The global demand for energy is rising and coal is still expected to play a strong role in the provision of baseload power in most countries for the foreseeable future. With increasing global awareness of greenhouse gas (GHG) emissions and rising concerns about the impact of rising CO2 levels in the atmosphere, there is a self-evident need for clean coal technologies that can mitigate the environmental implications of the use of coal, both above and below the surface, while making the inherent energy content of coal available to a host of new middle-class consumers.
This has been the cornerstone challenge that the team at Verso Energy in Australia has been looking to answer since 2010. The traditional model of extracting coal and burning it seems increasingly outdated and one that, while providing much-needed power, is at odds with society’s drive to reduce GHG emissions and airborne pollutants. Financing for such high-capital projects becomes increasingly complicated in markets where the degree of visibility out to a typical 20-year project life has already been dramatically reduced, particularly in western markets.
Verso Energy’s deep dive into the world of clean coal technology took it through many options, including underground coal gasification (UCG), towards a little understood cross-section of work that was being driven from the US. This body of work was centred on the relatively recent discovery that natural gas in shallow coal seams is mostly biogenic in nature: in other words, produced as a result of the interaction between anaerobic microbes and a carbon-rich source of food, in this case coal. By comparison, deeper coal seams, typically of a higher rank, generate gas through thermogenic processes. The level of biogenic gas production is dependent on the degree to which the coal is bio-available (a function of quality and porosity mainly), as well as the supply of other common nutrients within the seam, which serve to enhance the underlying microbial reactions (similar to plant growth). It was observed that the biogenic gas contents of coals with high rates of nutrient-laden groundwater recharge were often elevated, and it was postulated that the application of favourable nutrient media to the coal may be able to produce gas in real time.
Figure 1. CBM stimulation.
Taking these concepts onboard and combined with Verso Energy’s access to drilling expertise through its parent company, Mitchell Group, the team focused its attention on this proposition – one that blends biotechnology with the understanding of coal chemistry, as well as modern drilling and stimulation techniques. The company’s perspectives developed into a belief that a model using microbial augmentation could bypass the somewhat passive native microbiological systems to develop a viable commercial proposition. Further, the use of this technology – termed microbial coal conversion (MCC) – could be readily applied to coalbed methane (CBM) wells, as well as coalfields, and scaled in a systematic manner such that an affordable and clean alternative to coal mining could be developed.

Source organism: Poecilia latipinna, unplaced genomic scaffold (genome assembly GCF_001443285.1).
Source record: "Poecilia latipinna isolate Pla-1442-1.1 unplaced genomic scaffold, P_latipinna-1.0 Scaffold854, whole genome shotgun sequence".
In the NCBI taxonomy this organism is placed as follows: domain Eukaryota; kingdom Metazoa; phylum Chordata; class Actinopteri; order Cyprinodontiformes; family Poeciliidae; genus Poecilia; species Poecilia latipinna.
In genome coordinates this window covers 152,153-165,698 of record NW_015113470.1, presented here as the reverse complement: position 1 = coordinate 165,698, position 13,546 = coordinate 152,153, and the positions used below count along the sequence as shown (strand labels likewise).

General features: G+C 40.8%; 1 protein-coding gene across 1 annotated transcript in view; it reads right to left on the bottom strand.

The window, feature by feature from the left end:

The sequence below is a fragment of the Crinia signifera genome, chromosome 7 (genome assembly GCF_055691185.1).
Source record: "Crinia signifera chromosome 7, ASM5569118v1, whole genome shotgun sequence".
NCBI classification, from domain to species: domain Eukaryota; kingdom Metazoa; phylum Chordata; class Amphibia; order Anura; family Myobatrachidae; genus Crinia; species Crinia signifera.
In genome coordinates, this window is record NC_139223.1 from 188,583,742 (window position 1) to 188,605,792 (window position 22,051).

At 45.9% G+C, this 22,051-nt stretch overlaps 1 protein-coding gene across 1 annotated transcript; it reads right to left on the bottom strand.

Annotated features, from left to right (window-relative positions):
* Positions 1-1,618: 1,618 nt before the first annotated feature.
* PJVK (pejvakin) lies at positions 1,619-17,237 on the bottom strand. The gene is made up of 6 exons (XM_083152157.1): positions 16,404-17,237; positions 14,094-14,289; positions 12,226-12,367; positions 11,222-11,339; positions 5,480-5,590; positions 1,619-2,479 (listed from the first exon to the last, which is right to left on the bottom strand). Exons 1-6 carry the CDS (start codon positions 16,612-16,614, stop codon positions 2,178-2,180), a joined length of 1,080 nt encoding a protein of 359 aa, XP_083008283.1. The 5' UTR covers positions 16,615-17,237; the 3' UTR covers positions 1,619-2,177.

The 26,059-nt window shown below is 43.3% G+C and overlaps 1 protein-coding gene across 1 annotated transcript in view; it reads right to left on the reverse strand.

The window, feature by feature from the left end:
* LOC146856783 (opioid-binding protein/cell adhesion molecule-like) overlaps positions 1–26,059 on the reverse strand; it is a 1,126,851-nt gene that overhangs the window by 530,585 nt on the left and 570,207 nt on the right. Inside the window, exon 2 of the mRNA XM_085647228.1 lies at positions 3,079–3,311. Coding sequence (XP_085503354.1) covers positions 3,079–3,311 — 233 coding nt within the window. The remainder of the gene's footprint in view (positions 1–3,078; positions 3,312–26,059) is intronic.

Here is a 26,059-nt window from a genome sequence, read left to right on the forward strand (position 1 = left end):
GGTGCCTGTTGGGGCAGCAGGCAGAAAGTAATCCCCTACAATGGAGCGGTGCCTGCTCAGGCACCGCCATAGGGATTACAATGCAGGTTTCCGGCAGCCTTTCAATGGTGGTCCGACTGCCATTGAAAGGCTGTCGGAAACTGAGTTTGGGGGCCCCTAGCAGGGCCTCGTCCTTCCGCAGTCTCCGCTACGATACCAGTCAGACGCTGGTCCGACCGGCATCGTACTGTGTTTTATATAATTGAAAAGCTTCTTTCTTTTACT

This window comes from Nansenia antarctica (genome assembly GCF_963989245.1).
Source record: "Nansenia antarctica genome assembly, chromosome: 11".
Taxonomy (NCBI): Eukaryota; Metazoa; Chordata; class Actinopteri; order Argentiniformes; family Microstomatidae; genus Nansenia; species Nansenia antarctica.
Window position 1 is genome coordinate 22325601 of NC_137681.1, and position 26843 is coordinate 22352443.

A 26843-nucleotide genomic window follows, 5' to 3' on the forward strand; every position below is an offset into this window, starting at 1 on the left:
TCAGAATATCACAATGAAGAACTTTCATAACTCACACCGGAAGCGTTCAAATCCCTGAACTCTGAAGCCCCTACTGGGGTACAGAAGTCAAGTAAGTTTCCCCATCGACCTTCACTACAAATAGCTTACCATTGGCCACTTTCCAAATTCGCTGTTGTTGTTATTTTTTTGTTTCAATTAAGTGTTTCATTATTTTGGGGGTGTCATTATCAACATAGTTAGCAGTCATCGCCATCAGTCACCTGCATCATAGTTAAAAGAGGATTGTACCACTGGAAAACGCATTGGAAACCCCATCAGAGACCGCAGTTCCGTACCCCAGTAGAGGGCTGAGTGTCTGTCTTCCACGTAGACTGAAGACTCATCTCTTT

A key technical challenge that Verso Energy has solved is the ability to adapt microbial consortia to different types of coal and different underground conditions. While early competitor efforts to stimulate biogenic gas production in coal seams were by the supply of nutrients alone, Verso Energy has always felt that the required levels of efficiency can only come from carefully tailoring seed consortia to each individual site. In particular, the formation of a stable biofilm on the internal surfaces of the coal is paramount. That biofilm needs to contain a range of microbe species in equilibrium, with coal degrading microbes at the coal interface and acid producing microbes and methanogens feeding on successive breakdown products. The difficulty lies in trying to achieve such a biofilm using the native microbiology due to its enormous natural diversity. Verso Energy goes through an extended laboratory adaptation using coal samples from each new site to allow a stable biofilm to be developed in simulated underground bioreactors. The resultant tailored biofilm contains all the required microbial species for conversion of the specific coal substrate in the right proportions. This seed can then be scaled up quickly, ready for field applications, and provides the right basis for establishing a productive coal seam bioreactor. This process takes the bio-technologists at Verso Energy approximately three months for new coals, but has been demonstrated through laboratory pilots to have a huge impact in terms of stable production of methane-rich biogas.
Figure 2. CBM restoration.